Ireland has the second-worst employer startup rate among mainly rich 29-member countries of the Organisation for Economic Co-operation and Development (OECD). Belgium has the worst rating while the United Kingdom is the best with a rate that is almost quadruple Ireland’s.

Ireland’s employer firm birth rate as a percentage of active employer firms was 4.1% in 2015 compared with Belgium’s 3.5% rate and Britain’s impressive 15.7% rate of birth. Ireland’s rate was at 3.7% in 2014. The death rates for 2014 and 2015 were 3.7% and 3% — meaning that the net growth rate of employer firms was stagnant in 2014 and very low in 2015. See table below

While the term ‘startup’ has become synonymous with the tech industry, we use it here as interchangeable with enterprise births, which is used by the OECD and Eurostat — the statistics office of the EU — in respect of the area of business statistics known as Business Demography.

The focus on employer firms with at least 1 employee at birth is important in terms of potential economic impact compared with a 1-person operation which may never grow even though many surviving employer firms also don't grow. Most new employer enterprises in OECD economies are created with between one and four employees. The average number of persons employed in employer enterprise births is typically higher in industry than in services, reflecting economies of scale.

Thursday, June 07, 2018

Currency devaluations alone do not magically provide growth

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John Maynard Keynes, the renowned British economist, wrote in 1919, “Lenin is said to have declared that the best way to destroy the capitalist system was to debauch the currency.” The quote comes from Keynes’ book ‘The Economic Consequences of the Peace’ – the searing indictment of the vengeful Treaty of Versailles. In April of that year the London newspaper, The Daily Chronicle, and The New York Times (see image above) had published a story from Geneva, in which the author claimed it was based on “authentic notes of an interview with Vladimir Ulianoff Lenin, the high priest of Bolshevism, which were communicated to me by a recent visitor to Moscow.” Ulyanov was Lenin’s family name.

Tuesday, June 05, 2018

Germany had 159 country trade surpluses in 2017; EU world’s top exporter

Germany had goods trade surpluses with 159 countries in 2017 (using a threshold of €150m) compared with 56 for the United States (using a threshold of $160). While German surpluses come from all regions of the world, the American surpluses are both smaller and are mainly concentrated in Latin America (excluding Mexico, Ecuador and Venezuela,) the Carribean and the Middle East.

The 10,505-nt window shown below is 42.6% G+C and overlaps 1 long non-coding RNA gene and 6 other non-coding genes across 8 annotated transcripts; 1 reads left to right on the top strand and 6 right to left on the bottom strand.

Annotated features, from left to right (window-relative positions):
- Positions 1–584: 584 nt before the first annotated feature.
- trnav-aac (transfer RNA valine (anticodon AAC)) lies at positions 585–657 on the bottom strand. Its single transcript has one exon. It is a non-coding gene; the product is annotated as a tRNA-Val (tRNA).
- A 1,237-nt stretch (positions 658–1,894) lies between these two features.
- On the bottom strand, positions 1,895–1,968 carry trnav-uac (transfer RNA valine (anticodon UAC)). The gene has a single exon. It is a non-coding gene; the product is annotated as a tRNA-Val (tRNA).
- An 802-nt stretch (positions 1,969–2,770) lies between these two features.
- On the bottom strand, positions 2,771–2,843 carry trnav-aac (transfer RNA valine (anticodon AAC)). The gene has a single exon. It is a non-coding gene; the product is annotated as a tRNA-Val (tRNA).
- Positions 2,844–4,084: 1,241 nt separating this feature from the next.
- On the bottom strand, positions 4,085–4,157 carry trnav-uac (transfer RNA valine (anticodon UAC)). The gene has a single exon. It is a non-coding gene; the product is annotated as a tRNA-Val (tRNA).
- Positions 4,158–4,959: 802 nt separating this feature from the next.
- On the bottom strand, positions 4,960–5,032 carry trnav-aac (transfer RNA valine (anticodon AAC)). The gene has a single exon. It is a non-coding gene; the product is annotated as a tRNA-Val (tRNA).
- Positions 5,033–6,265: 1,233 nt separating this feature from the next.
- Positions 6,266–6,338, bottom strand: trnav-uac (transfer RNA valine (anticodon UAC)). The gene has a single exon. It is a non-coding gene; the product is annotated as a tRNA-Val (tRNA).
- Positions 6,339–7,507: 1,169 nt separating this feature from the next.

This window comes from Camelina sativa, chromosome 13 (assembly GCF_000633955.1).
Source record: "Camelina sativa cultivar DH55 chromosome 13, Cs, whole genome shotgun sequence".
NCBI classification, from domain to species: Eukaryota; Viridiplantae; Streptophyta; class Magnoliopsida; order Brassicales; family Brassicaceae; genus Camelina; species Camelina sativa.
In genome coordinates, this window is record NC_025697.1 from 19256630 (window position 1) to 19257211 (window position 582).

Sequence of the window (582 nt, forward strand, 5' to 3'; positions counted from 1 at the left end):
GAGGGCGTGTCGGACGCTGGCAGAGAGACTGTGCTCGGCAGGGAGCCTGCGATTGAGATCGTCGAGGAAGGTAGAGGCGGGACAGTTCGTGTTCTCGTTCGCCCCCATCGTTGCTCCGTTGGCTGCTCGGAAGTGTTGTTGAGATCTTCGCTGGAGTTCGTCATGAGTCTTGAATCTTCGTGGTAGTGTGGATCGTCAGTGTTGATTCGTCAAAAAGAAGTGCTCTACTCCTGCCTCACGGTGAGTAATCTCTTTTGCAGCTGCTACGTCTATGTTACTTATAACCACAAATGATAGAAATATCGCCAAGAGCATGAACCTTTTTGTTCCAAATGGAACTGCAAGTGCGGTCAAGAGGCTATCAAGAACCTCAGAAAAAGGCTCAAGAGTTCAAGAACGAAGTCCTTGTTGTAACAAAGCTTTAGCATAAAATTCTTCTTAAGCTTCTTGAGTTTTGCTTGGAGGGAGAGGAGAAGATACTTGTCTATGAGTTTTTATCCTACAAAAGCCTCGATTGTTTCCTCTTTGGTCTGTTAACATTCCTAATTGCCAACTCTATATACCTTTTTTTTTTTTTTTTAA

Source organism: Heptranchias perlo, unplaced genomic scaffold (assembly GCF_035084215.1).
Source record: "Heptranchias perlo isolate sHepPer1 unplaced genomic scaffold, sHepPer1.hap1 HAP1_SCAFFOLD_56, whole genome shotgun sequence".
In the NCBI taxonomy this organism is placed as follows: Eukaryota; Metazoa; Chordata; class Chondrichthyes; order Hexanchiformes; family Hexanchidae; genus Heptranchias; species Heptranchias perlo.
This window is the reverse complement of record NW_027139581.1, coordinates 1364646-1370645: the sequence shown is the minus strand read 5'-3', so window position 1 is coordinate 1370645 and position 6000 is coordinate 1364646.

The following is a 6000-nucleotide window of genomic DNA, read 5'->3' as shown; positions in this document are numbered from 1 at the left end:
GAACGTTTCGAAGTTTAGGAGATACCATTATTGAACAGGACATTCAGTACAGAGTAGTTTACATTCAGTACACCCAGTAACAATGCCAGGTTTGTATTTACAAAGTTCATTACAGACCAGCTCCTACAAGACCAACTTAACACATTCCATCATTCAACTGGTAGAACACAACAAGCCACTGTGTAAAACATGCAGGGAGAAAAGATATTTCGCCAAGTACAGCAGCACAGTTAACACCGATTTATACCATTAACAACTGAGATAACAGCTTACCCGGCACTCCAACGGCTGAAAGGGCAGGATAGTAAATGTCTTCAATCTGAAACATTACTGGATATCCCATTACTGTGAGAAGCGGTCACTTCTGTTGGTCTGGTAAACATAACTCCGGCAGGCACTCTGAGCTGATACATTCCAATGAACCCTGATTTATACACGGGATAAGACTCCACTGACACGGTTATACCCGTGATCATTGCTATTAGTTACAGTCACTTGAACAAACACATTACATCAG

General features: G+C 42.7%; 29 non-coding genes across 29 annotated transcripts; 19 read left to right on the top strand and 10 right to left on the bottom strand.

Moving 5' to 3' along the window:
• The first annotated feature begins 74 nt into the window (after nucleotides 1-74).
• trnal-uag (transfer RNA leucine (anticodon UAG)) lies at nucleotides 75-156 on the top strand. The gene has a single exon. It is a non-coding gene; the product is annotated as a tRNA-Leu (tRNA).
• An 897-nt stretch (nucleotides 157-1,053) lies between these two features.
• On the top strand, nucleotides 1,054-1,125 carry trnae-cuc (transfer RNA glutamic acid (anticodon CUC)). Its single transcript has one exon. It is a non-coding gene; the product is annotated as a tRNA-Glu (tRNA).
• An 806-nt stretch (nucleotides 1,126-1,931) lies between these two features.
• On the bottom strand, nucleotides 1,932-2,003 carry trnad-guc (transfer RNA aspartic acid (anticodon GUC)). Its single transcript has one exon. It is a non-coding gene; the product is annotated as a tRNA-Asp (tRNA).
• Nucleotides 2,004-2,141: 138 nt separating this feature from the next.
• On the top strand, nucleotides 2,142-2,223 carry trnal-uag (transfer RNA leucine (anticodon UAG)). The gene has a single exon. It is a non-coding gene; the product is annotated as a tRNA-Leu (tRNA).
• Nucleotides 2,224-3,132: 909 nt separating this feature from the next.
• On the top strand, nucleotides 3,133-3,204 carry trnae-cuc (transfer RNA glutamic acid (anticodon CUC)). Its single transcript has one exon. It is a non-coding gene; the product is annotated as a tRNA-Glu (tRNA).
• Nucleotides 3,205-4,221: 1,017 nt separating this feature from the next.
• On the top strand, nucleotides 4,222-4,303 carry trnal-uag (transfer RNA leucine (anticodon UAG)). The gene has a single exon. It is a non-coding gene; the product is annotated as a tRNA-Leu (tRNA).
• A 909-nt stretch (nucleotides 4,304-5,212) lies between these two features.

The United States last had a goods trade surplus in 1974 while Germany has had a surplus every year since 1952 and it has had a combined goods + services trade surplus every year since 1993.

German export value (goods + services) in 2017 as a ratio of GDP was 47%; France was at 31%; Italy's ratio was 32% — up from 26% in 2006, while Spain rose to 35% of GDP compared with 25% in 2006. The US rate was 12%.

China’s export value/GDP ratio was 19% in 2017 compared with over 35% in 2007.

Friday, June 01, 2018

Italy: A century of annual budget deficits and high public debt

Prof Giuseppe Conte, Italian prime minister-designate, arrives at Palazzo del Quirinale May 31, 2018

Italy's anti-establishment coalition partners reached a new deal on Thursday with a revised list of ministers, and Sergio Mattarella, the Italian president, will swear in the 66th Italian government since 1946, today Friday.

I wrote this comment on an Irish Times op-ed on Thursday. Below, I have added additional material including some positive news!

A populist alliance is likely to form the 66th or 67th government since 1945, and the president may well have been wise in seeking clarity on plans about the euro.  The published draft programme of the Five Star Movement and the League is unlikely to address the serious problems of the economy but the alliance should govern. As banks' retail customers often invest in bonds, the alliance doesn't wish to see them burned.  

Italy has a long-term problem with an annual budget surplus achieved only once in about 110 years and in its 157 years as a unified country, Italy has had a debt-to-GDP (gross domestic product) ratio below 60% in less than 30 of those years.

Economic Facts of Week: Tech giants killing young rivals and more June 02 2018

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Eurostat reported Thursday that the Euro Area (EA19) seasonally-adjusted unemployment rate was 8.5% in April 2018, down from 8.6% in March 2018 and from 9.2% in April 2017. This is the lowest rate recorded in the Euro Area since December 2008. The EU28 unemployment rate was 7.1% in April 2018, stable compared with March 2018 and down from 7.8% in April 2017. This remains the lowest rate recorded in the EU28 since September 2008.